What foods have to meet the compositional requirements for a prepackaged meal as set out in Division 1 of the Food and Drug Regulations?
A prepackaged food that is represented as a meal is required to meet the compositional requirements for a prepackaged meal as set out in section B.01.001 of the Food and Drug Regulations. Specifically, a "prepackaged meal" is a prepackaged selection of food for one individual that requires no preparation other than heating and that contains at least one serving, as described in Canada's Food Guide to Healthy Eating, published in 1992 by the Department of Supply and Services by authority of the Minister of National Health and Welfare, of
- meat, fish, poultry, legumes, nuts, seeds, eggs or milk or milk products other than butter, cream, sour cream, ice cream, ice milk and sherbert, and
- vegetables, fruit or grain products.
Foods described using the words "meal", "breakfast", "lunch", "dinner", and similar terms are usually considered to be represented as a meal for the purposes of Division 1. Also, a brand name which suggests that the product is a meal, by including the name of a meal as part of the brand name, must meet the requirements for a meal.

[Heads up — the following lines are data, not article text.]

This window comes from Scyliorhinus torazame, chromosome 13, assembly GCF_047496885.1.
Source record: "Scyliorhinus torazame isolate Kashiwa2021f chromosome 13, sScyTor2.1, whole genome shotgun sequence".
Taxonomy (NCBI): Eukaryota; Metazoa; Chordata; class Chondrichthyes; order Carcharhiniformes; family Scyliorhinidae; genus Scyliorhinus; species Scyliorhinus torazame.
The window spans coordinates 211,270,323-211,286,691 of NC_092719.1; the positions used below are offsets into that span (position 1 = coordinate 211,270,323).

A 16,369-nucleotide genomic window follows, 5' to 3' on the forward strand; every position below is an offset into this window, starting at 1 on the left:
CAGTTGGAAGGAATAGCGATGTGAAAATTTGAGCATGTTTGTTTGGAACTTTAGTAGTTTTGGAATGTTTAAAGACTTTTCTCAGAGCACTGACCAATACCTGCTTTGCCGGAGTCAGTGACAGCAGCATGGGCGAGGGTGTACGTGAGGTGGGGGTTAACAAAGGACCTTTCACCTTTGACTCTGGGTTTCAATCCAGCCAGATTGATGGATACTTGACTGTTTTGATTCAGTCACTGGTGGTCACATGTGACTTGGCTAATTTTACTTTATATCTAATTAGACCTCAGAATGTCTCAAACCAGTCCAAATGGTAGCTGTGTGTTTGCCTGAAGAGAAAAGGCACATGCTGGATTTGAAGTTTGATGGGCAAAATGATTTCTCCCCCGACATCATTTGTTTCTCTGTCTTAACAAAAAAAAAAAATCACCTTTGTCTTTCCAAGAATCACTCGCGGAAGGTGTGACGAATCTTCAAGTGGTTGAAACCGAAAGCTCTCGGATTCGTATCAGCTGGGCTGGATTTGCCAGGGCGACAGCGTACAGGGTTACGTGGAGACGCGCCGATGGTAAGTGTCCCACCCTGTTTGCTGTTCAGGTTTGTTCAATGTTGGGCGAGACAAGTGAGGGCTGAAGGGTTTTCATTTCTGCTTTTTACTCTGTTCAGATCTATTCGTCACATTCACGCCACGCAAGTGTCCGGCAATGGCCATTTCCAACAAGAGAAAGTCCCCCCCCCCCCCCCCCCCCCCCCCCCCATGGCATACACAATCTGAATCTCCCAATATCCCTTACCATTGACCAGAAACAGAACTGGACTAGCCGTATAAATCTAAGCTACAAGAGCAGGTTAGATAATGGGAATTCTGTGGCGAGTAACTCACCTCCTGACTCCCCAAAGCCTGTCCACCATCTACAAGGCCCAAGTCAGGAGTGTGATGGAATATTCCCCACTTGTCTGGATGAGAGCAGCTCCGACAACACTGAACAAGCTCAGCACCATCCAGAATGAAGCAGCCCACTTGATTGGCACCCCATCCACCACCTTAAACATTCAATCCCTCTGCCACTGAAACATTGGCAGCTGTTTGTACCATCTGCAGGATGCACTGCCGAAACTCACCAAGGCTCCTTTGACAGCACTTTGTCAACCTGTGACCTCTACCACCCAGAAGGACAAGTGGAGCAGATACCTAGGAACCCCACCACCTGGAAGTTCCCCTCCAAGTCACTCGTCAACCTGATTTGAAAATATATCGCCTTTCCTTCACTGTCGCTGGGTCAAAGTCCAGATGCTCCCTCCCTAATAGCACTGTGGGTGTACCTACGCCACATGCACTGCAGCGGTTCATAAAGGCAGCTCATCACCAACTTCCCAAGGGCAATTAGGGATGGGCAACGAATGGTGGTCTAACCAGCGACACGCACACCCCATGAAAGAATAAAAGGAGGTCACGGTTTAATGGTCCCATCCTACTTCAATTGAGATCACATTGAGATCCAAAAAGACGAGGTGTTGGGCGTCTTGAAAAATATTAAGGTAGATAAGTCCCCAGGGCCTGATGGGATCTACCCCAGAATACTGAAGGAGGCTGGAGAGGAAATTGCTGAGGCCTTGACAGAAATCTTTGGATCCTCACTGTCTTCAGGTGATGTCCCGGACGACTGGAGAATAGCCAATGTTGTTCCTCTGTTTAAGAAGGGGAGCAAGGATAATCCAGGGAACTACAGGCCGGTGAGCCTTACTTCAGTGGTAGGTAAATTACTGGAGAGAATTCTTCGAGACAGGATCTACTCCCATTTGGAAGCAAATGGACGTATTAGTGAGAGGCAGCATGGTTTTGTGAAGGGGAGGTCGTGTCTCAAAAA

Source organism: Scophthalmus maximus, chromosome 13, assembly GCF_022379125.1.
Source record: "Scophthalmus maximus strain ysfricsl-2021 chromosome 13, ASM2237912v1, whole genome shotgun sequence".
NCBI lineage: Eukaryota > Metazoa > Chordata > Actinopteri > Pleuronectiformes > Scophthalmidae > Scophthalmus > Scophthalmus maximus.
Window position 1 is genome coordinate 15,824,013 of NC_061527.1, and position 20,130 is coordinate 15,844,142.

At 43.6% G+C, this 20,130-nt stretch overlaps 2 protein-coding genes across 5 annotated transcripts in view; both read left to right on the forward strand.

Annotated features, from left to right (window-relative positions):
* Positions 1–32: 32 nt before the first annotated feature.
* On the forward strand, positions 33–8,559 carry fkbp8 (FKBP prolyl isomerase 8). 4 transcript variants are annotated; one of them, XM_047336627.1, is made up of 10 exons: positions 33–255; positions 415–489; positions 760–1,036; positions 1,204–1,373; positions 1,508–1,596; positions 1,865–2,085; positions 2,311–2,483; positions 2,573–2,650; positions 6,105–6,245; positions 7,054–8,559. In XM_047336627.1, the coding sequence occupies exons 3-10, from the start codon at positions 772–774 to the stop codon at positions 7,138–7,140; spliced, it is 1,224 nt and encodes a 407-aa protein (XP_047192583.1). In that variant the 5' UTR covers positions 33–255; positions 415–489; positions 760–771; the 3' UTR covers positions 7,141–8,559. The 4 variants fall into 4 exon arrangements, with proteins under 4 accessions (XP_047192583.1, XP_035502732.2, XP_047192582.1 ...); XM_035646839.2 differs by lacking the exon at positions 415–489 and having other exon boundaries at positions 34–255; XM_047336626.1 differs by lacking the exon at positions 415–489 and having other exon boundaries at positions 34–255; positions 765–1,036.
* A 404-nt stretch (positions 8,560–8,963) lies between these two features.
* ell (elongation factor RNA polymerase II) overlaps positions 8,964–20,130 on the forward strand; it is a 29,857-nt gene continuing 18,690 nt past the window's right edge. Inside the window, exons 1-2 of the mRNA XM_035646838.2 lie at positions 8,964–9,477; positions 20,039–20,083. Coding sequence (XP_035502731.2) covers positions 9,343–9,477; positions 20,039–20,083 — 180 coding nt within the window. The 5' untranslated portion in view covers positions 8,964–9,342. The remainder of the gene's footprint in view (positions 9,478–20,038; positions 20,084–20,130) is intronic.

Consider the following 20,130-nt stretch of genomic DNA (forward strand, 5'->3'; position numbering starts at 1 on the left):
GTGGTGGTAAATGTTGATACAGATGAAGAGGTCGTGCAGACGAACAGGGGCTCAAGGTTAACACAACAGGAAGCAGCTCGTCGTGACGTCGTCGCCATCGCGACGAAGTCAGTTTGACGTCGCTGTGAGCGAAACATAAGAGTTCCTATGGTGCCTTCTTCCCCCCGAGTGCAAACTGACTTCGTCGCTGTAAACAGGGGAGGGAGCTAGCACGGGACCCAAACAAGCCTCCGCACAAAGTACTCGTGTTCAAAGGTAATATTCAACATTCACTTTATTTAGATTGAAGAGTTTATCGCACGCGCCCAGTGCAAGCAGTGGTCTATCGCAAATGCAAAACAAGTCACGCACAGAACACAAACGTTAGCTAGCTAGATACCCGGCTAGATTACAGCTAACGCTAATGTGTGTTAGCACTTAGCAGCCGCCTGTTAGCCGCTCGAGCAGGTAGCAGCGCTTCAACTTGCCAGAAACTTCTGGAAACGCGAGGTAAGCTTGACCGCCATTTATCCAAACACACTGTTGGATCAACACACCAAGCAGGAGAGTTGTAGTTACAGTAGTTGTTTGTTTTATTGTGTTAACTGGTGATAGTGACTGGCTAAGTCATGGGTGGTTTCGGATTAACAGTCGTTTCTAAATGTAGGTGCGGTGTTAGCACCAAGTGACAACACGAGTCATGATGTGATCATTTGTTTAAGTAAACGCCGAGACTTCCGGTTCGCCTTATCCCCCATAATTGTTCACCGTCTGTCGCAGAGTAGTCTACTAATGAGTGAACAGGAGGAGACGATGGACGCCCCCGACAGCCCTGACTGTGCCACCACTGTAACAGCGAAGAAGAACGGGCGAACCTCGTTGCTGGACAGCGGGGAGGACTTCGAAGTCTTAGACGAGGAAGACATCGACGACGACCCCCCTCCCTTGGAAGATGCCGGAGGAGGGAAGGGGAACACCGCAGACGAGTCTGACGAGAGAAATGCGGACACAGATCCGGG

Products described as an "entrée" do not have to meet the requirements for a meal. Therefore, if an entreé is packed under a brand name which includes the name of a meal, e.g., "Lunch", it is necessary to indicate clearly, in the brand name or in conjunction with the brand name, that it is an entreé, e.g., "Lunch (naming the brand) Entreé", in order to exempt it from meeting the requirements of a meal.
Some foods are often referred to generically in conversation as "TV dinners". They are not subject to Division 1. However, in the unlikely event that they are labelled using the words "TV Dinner", they would be subject to the requirements of Division 1.
"Junior Dinners" are designed for very young children. They are not considered meals as described above and, as such, are not subject to these requirements.
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